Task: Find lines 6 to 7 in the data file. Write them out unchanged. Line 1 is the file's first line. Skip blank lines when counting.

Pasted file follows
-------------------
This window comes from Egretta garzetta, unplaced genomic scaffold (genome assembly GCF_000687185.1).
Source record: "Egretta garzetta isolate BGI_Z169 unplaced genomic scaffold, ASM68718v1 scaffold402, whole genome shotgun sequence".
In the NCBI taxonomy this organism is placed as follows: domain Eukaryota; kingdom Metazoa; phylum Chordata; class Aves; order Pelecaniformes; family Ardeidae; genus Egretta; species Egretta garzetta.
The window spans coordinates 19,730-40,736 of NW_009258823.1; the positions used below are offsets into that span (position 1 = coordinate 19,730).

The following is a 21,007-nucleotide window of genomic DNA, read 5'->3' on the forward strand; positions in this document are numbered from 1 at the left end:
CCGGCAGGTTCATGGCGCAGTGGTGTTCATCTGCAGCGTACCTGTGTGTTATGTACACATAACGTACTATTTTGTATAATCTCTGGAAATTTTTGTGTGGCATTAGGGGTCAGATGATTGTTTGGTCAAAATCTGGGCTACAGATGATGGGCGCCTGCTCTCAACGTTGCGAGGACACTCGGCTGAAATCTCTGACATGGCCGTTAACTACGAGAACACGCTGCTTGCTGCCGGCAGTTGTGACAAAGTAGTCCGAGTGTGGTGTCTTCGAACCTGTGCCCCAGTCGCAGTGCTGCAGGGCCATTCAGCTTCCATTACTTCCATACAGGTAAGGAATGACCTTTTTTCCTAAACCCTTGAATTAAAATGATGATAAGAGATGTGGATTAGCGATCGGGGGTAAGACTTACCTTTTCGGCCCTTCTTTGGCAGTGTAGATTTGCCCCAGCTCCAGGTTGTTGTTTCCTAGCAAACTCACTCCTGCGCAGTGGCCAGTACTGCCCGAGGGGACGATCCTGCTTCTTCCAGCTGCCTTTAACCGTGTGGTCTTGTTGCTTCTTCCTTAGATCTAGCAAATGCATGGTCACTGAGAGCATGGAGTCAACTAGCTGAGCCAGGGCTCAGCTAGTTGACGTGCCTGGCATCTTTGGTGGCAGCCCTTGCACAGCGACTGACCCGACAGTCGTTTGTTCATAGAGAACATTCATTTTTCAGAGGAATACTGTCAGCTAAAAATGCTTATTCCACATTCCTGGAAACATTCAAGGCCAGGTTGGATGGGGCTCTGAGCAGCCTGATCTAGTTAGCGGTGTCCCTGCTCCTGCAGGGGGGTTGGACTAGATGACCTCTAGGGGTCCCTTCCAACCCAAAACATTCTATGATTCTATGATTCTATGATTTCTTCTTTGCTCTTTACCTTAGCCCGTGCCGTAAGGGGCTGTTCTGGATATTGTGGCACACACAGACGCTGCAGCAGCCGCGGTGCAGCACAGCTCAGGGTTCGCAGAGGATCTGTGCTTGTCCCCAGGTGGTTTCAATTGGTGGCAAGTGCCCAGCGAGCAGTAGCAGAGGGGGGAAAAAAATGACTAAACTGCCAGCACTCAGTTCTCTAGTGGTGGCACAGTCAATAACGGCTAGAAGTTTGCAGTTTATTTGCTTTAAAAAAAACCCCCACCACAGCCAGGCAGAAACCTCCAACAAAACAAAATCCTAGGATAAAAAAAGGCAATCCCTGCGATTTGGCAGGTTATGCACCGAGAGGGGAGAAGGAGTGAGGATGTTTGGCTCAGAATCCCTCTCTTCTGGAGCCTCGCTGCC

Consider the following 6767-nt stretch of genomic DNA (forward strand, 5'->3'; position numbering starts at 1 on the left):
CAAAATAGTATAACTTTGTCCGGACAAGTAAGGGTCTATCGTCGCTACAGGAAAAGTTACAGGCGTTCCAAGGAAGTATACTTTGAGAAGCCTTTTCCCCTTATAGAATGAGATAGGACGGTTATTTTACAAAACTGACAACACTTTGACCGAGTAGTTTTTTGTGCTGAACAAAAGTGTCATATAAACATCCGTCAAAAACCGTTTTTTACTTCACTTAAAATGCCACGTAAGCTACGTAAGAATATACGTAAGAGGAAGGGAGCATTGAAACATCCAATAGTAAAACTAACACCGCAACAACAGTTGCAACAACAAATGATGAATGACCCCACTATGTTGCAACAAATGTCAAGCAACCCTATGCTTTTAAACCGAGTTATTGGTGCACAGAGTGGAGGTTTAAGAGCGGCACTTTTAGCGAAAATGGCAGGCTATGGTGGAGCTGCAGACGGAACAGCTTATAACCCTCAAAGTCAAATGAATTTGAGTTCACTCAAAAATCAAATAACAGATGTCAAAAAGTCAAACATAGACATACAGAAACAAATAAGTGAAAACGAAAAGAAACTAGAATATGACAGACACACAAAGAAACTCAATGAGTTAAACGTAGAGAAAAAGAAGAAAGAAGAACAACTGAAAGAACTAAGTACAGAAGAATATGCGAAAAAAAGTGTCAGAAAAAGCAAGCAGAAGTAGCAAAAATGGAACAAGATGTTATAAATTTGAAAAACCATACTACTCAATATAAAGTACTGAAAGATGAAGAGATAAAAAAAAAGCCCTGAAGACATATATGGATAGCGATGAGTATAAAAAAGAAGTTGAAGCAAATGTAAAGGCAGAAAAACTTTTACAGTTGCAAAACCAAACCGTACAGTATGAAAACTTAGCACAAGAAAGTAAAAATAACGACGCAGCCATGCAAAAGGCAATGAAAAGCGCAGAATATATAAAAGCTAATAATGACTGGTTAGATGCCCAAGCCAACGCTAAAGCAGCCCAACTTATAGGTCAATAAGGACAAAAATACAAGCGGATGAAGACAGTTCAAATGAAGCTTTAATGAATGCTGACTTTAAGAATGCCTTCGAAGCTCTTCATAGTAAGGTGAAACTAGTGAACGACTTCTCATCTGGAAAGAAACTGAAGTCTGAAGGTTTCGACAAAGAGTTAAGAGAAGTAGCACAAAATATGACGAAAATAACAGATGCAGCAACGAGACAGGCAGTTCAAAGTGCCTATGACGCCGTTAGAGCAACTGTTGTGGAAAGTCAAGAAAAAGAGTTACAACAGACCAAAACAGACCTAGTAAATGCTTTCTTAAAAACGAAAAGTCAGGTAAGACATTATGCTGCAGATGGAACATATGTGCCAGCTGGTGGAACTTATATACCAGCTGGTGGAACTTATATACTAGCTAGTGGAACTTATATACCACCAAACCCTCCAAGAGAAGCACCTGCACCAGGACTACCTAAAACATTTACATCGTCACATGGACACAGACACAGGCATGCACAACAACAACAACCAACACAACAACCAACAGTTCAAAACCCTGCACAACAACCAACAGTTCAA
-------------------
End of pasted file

CCGGCAGGTTCATGGCGCAGTGGTGTTCATCTGCAGCGTACCTGTGTGTTATGTACACATAACGTACTATTTTGTATAATCTCTGGAAATTTTTGTGTGGCATTAGGGGTCAGATGATTGTTTGGTCAAAATCTGGGCTACAGATGATGGGCGCCTGCTCTCAACGTTGCGAGGACACTCGGCTGAAATCTCTGACATGGCCGTTAACTACGAGAACACGCTGCTTGCTGCCGGCAGTTGTGACAAAGTAGTCCGAGTGTGGTGTCTTCGAACCTGTGCCCCAGTCGCAGTGCTGCAGGGCCATTCAGCTTCCATTACTTCCATACAGGTAAGGAATGACCTTTTTTCCTAAACCCTTGAATTAAAATGATGATAAGAGATGTGGATTAGCGATCGGGGGTAAGACTTACCTTTTCGGCCCTTCTTTGGCAGTGTAGATTTGCCCCAGCTCCAGGTTGTTGTTTCCTAGCAAACTCACTCCTGCGCAGTGGCCAGTACTGCCCGAGGGGACGATCCTGCTTCTTCCAGCTGCCTTTAACCGTGTGGTCTTGTTGCTTCTTCCTTAGATCTAGCAAATGCATGGTCACTGAGAGCATGGAGTCAACTAGCTGAGCCAGGGCTCAGCTAGTTGACGTGCCTGGCATCTTTGGTGGCAGCCCTTGCACAGCGACTGACCCGACAGTCGTTTGTTCATAGAGAACATTCATTTTTCAGAGGAATACTGTCAGCTAAAAATGCTTATTCCACATTCCTGGAAACATTCAAGGCCAGGTTGGATGGGGCTCTGAGCAGCCTGATCTAGTTAGCGGTGTCCCTGCTCCTGCAGGGGGGTTGGACTAGATGACCTCTAGGGGTCCCTTCCAACCCAAAACATTCTATGATTCTATGATTCTATGATTTCTTCTTTGCTCTTTACCTTAGCCCGTGCCGTAAGGGGCTGTTCTGGATATTGTGGCACACACAGACGCTGCAGCAGCCGCGGTGCAGCACAGCTCAGGGTTCGCAGAGGATCTGTGCTTGTCCCCAGGTGGTTTCAATTGGTGGCAAGTGCCCAGCGAGCAGTAGCAGAGGGGGGAAAAAAATGACTAAACTGCCAGCACTCAGTTCTCTAGTGGTGGCACAGTCAATAACGGCTAGAAGTTTGCAGTTTATTTGCTTTAAAAAAAACCCCCACCACAGCCAGGCAGAAACCTCCAACAAAACAAAATCCTAGGATAAAAAAAGGCAATCCCTGCGATTTGGCAGGTTATGCACCGAGAGGGGAGAAGGAGTGAGGATGTTTGGCTCAGAATCCCTCTCTTCTGGAGCCTCGCTGCC

Consider the following 6767-nt stretch of genomic DNA (forward strand, 5'->3'; position numbering starts at 1 on the left):